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Westwall - Tank Wall Schneeberg

This anti-tank wall, whiach was a part of the Westwall, is still in a very good condition. The wall is about 450 meters long and contains three embrasures. Also, there is some damage of grenades.

Further background
The Schneeberg, a hill on German territory, is situated in the vicinity of Vaals and Aachen. The white and yellow limestone soil around the mountain immediately catches the eye. The white and yellow limestones date from the Late Cretaceous period, a geological era with an age of approximately 73 to 66 million years. The Schneeberg has a height of 257 meters above sea level. The Selzerbeek flows at the foot of the hill. Anti-tank obstacles were constructed on the plateau on the Schneeberg during the Second World War. From the Schneeberg German troops were able to keep a close eye on the area. Between 1938 and 1939 a fortified defensive wall was built, part of the Westwall, on the Schneeberg. This wall runs parallel to the '' Schneebergweg ''. The Germans used concrete and barbed wire in the construction. Near the Schneeberg the wall is three hundred and fifty meters long and has a height of approximately 3.70 meters. Several viewing windows for machine guns were installed in the wall. Today, openings for those machine guns can still be seen. There is also a bunker near the wall (Bunker type 108b). A small information board is attached to the footpath in the verge. Several concrete obstacles can be seen to the right of the wall. German units stationed in the vicinity of the Westwall near Schneeberg in 1944 included the 116th Armored Division, the Fallschirm-Jagdkommando and the Panzer-Aufklärungs-Battalion 116.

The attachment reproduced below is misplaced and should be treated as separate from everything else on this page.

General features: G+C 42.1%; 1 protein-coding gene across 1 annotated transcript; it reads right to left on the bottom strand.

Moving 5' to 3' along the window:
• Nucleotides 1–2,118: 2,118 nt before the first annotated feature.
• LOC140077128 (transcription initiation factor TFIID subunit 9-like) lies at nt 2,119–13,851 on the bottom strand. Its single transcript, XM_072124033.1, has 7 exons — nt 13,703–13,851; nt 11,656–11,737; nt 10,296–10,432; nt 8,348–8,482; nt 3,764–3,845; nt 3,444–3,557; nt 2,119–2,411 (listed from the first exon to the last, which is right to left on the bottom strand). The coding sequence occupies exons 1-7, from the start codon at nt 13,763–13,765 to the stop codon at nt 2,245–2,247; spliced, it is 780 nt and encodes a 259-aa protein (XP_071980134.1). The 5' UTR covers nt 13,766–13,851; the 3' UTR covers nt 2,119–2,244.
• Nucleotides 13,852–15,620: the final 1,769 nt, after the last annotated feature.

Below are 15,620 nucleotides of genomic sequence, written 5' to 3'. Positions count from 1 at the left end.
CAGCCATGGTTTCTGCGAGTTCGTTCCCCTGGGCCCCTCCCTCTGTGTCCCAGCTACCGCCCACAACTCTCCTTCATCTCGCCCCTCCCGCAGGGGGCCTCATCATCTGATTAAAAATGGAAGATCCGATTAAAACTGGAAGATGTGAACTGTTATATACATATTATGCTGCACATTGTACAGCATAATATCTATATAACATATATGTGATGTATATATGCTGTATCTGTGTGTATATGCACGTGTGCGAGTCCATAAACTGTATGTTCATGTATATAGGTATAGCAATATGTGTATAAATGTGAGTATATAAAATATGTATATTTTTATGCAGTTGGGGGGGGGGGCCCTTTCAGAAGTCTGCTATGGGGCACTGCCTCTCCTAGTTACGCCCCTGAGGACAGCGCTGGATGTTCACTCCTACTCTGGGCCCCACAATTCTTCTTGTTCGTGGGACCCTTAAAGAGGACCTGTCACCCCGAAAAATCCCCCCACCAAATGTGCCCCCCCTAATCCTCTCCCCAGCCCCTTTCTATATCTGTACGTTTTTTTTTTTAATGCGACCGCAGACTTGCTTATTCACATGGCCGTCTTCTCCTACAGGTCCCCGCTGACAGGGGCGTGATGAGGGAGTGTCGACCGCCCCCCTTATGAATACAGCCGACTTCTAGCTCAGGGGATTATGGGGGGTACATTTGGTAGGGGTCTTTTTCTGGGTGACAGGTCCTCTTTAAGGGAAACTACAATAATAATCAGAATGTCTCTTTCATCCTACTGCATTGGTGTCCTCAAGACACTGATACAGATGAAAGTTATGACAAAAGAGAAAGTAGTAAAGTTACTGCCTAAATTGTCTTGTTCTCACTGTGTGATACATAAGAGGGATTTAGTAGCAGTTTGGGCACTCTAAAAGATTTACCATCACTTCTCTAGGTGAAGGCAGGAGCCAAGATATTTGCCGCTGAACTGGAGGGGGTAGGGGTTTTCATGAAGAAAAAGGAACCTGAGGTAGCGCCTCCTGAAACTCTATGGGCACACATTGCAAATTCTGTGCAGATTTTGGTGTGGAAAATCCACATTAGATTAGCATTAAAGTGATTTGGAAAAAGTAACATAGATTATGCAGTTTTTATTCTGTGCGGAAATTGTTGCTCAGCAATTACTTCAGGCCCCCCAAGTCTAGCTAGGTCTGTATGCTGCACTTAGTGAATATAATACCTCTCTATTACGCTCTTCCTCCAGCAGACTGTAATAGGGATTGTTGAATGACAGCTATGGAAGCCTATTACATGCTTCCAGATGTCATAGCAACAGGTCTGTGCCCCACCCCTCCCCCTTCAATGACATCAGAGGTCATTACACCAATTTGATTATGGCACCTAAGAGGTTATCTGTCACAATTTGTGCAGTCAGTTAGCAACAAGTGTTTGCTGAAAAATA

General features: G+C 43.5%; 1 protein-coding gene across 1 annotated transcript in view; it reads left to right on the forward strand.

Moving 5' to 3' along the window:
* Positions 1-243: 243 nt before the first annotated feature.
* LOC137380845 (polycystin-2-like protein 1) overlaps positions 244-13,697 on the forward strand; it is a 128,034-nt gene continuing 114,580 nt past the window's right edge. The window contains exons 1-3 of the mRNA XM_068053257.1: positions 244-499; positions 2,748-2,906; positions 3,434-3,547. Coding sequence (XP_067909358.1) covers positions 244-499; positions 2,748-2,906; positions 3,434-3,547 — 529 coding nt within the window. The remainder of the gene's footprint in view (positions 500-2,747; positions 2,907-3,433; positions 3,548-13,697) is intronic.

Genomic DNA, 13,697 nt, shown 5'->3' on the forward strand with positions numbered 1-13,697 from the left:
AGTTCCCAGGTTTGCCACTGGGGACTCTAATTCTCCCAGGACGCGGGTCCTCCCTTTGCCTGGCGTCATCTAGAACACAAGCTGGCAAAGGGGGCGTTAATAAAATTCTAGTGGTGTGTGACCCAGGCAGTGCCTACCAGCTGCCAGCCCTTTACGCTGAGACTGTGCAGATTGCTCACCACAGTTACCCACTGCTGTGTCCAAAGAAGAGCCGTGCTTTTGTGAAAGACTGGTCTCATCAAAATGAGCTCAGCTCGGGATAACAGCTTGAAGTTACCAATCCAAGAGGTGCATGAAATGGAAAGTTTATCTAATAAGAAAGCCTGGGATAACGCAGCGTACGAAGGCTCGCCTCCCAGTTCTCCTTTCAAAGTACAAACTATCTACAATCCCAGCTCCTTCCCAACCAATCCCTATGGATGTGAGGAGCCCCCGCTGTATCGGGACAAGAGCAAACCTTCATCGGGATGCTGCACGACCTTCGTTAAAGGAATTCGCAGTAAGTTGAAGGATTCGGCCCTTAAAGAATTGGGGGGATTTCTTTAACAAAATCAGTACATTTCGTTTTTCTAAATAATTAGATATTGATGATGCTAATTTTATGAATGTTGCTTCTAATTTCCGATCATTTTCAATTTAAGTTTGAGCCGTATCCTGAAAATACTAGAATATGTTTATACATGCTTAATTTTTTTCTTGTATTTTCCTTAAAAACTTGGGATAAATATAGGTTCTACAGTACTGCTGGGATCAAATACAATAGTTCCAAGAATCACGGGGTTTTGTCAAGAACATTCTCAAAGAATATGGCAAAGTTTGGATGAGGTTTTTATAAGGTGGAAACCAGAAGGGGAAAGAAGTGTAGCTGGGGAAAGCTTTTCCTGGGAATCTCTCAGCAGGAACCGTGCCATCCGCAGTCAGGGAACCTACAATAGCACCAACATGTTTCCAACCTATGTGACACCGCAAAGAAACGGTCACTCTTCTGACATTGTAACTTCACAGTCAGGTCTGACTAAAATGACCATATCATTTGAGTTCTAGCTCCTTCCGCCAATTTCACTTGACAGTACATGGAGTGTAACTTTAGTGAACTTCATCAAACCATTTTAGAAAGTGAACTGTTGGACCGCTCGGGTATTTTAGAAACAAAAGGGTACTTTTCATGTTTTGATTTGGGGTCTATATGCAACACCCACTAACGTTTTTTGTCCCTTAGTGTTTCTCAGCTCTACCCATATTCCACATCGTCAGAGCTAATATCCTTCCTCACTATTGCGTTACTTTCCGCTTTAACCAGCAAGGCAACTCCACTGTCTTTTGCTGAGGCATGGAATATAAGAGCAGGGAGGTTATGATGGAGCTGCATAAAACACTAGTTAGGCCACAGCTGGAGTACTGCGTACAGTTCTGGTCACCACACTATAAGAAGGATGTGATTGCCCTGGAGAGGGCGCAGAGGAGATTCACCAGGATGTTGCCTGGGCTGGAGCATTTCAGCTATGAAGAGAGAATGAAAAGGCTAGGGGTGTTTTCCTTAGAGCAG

The aforementioned Westwall (or Siegfried Line), of which the wall is part, was a German defense line that was built just before and during the Second World War. The aforementioned line runs from Cleves, on the Dutch border, to the Swiss border. In total, the West Wall has a length of six hundred and thirty kilometers. Bunkers, concrete tank barriers, military gun nests, barbed wire barriers and minefields were part of the line. The Westwall was built between 1936 and 1945. Engineer Fritz Todt was in charge. The German line was a reaction to the French Maginot Line, a gigantic fortress system. At the end of the war, the Siegfried Line was largely cleared. Today, objects such as anti-tank obstacles and bunkers can still be seen in some places.

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